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February 21, 2011

Imam was killed last month for spying


February 21, 2011

The Tehrik-e-Taliban Pakistan (TTP) had in fact killed Colonel Sultan Amir Tarrar alias Colonel Imam, a retired officer of the ISI, on January 22, 2011 while charging him with spying for American and the Pakistani intelligence agencies and aiding them to launch drone strikes in North Waziristan to kill Commander Hekeemullah Mehsud and his deputy Waliur Rehman.
Those in the Pakistani security agencies investigating Imam’s murder claim that he had actually been killed last month in Dandi Darpakhel area of Miramshah, the capital of North Waziristan, when Pakistani television channels flashed the news of him having been shot dead. The sources said the abductors, who used to call Imam’s family members in the past to enable them to talk to him, had stopped calling since then, indicating that he had already been killed. They added that Imam seemed to have been buried somewhere in the largely lawless tribal region and it is only now that the Tehrik-e-Taliban Pakistan has managed to release his video. The sources said during their last trip to North Waziristan in March 2010 shortly before being abducted, Squadron Leader (R) Khalid Khawaja and Colonel (R) Imam had a meeting with Hakeemullah Mehsud and Waliur Rehman along with a British journalist who wanted to interview them.
There are those in the TTP circles who allege that after their secret meeting with the key Taliban leaders, the former ISI officials had passed on precise information about their location to the Pakistani and American intelligence. Consequently, they say, ten drone strikes were carried out by the Americans between March 8 and March 30, 2010 in the North Waziristan Agency alone, specifically targeting the hideouts of Hakeemullah and Waliur where the meeting had taken place. Hakeemullah and Waliur had narrowly escaped these strikes. That is why, the investigators say, Hakeemullah deemed it fit to get Imam executed in his presence. Both the ex-ISI officials were subsequently abducted while the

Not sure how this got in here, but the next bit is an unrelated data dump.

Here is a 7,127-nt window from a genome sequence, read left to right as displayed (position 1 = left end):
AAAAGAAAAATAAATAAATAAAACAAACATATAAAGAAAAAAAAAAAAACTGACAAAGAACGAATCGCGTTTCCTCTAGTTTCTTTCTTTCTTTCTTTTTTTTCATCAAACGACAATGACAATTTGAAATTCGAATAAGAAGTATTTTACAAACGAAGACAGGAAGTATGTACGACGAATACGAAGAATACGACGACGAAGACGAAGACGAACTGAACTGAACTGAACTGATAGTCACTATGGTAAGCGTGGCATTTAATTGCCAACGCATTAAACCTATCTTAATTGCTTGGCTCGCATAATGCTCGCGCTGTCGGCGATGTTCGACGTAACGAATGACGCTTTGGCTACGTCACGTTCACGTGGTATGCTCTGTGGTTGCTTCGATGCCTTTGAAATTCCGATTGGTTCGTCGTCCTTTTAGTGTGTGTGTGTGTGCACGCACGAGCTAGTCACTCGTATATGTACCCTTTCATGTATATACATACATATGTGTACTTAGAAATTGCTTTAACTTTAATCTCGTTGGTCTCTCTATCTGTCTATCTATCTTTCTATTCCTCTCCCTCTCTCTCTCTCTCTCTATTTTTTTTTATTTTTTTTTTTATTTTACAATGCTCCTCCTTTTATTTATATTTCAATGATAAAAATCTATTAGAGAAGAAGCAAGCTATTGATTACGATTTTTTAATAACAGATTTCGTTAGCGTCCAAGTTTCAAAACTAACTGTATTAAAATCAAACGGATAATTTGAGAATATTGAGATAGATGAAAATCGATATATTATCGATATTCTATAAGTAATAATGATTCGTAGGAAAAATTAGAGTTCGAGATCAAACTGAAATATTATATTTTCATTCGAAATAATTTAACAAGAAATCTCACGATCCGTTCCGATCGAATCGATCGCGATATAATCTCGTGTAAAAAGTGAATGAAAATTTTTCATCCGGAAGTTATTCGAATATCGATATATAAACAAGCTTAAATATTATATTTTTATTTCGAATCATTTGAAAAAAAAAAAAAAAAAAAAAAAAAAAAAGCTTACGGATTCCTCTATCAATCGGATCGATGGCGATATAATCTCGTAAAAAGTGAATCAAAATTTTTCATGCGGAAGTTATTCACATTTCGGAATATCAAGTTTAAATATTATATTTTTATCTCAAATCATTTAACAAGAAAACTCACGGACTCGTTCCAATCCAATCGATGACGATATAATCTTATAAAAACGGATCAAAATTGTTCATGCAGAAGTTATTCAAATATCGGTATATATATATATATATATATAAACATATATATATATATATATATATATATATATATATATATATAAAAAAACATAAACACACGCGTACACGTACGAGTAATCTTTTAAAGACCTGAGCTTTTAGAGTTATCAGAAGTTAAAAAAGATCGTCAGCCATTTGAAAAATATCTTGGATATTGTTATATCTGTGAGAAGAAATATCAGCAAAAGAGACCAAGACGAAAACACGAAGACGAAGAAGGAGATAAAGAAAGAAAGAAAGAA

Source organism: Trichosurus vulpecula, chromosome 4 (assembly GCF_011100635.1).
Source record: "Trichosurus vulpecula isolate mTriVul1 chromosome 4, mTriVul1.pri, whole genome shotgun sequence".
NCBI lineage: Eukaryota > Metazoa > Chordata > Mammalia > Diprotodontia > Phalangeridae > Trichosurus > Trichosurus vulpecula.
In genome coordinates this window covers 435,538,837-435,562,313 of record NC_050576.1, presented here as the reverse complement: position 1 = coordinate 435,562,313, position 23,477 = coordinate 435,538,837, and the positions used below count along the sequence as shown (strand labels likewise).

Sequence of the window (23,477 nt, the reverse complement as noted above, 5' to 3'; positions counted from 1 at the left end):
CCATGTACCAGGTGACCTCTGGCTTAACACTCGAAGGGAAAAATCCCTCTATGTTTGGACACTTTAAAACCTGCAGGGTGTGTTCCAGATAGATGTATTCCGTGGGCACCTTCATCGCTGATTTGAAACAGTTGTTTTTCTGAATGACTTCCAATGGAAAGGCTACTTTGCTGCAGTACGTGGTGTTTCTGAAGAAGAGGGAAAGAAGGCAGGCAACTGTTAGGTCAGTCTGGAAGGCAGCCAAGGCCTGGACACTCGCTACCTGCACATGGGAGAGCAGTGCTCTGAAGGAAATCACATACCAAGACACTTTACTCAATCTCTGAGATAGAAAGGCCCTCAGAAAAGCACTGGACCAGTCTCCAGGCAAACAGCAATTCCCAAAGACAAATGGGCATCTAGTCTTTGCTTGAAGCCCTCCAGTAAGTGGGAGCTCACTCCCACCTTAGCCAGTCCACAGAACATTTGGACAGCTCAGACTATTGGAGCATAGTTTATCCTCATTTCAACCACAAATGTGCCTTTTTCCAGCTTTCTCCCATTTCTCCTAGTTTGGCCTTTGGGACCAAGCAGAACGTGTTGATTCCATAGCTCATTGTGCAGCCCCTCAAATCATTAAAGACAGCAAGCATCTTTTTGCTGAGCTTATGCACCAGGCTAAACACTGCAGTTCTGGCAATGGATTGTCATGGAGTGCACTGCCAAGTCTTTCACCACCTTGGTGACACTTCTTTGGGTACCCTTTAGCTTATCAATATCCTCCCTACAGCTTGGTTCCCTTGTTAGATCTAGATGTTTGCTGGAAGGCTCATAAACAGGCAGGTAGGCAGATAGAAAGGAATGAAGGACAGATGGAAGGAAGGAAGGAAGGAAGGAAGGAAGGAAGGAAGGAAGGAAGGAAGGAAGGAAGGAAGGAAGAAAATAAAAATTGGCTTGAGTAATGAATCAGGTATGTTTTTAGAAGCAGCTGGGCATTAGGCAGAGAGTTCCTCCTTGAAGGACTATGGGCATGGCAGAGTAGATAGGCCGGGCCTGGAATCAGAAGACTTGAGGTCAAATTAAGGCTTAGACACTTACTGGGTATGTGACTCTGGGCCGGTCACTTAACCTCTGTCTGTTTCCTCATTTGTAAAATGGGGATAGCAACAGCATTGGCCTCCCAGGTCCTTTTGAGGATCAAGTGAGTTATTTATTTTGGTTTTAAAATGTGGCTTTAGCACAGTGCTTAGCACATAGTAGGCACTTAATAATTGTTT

US drone attacks were still on. However, the family circles of both the slain ISI officers strongly refute the allegation.
Actually, it was Usman Punjabi alias Mohammad Omar who had invited Khawaja and Imam, along with British journalist Assad Qureshi to North Waziristan to help them make a documentary about Taliban and victims of the drone attacks by the CIA-operated spy planes. They were kidnapped upon their arrival in Mir Ali, the second major town in North Waziristan, on March 26, 2010. Usman alias Omar later claimed responsibility for their kidnapping and accused them of working against the interests of the Pakistani Taliban since July 2007’s Operation Silence conducted by the security forces against the Lal Masjid clerics — Ghazi brothers. The investigators say the leaders of the Pakistani Taliban — both Pushtun as well as Punjabi — which are working in tandem for several years now, used to despise Colonel Imam and Khalid Khawaja for their support to Afghan Taliban and opposition to the Pakistani Taliban.